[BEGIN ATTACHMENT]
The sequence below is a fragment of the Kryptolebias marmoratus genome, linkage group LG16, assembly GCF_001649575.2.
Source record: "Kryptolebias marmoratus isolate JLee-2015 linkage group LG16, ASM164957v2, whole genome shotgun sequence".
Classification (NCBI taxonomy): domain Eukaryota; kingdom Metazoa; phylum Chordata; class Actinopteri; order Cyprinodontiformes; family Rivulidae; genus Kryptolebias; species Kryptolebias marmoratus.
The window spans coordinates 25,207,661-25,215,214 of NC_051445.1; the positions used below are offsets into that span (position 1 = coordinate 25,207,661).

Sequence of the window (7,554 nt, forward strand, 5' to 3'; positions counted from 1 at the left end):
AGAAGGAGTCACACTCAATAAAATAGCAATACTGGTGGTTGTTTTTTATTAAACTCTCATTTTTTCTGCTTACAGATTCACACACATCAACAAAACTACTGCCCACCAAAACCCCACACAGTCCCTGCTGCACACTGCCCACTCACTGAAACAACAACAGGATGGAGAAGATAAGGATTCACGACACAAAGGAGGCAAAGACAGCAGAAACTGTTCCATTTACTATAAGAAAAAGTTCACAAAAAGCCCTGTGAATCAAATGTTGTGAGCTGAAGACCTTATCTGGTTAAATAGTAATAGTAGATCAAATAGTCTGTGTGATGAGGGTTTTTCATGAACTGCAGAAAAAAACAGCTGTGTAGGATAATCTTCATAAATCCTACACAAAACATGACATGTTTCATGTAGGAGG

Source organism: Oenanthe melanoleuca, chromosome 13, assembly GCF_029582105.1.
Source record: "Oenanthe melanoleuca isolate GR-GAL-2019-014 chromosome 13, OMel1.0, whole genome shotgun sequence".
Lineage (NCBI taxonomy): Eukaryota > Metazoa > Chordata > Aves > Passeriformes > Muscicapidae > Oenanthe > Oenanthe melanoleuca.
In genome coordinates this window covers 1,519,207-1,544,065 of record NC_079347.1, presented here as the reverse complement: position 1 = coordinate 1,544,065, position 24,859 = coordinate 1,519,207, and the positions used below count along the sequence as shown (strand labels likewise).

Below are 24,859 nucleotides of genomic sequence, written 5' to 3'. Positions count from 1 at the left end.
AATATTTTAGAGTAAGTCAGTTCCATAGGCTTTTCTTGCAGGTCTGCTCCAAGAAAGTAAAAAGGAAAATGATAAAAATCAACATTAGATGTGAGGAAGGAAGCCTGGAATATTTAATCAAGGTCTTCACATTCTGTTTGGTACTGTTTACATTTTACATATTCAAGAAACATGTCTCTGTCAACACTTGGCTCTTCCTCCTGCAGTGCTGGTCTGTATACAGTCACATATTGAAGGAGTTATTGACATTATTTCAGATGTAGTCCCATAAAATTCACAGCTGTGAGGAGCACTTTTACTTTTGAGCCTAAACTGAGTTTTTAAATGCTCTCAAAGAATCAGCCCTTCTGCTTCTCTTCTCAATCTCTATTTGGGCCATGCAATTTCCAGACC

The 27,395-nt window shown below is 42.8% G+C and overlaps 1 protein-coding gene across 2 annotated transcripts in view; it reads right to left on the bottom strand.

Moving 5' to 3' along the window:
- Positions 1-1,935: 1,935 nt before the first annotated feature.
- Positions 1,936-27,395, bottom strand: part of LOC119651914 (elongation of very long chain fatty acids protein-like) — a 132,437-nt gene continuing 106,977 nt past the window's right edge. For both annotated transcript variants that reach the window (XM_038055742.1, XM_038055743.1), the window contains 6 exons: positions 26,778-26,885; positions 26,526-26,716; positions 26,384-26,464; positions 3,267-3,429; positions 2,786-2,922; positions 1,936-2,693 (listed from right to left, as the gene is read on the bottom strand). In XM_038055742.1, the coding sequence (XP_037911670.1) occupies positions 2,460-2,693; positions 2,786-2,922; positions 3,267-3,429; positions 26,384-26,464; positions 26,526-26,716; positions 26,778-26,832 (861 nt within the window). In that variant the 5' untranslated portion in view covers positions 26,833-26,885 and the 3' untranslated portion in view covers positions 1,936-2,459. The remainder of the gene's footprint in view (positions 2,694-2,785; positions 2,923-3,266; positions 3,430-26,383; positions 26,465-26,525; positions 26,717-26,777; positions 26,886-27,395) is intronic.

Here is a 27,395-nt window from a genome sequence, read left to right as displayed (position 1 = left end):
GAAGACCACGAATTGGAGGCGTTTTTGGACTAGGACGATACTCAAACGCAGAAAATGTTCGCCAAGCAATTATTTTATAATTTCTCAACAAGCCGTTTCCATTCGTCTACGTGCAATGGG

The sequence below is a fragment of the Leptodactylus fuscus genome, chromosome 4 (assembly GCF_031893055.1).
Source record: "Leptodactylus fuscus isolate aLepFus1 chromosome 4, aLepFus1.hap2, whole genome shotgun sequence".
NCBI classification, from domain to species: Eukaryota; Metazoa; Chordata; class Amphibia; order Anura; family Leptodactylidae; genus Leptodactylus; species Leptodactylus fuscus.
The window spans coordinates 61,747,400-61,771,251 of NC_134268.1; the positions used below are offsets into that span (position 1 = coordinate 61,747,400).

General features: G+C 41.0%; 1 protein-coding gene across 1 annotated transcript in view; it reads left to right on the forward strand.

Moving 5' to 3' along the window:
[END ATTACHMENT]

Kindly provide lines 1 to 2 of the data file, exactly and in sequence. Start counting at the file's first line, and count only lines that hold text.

The sequence below is a fragment of the Kryptolebias marmoratus genome, linkage group LG16, assembly GCF_001649575.2.
Source record: "Kryptolebias marmoratus isolate JLee-2015 linkage group LG16, ASM164957v2, whole genome shotgun sequence".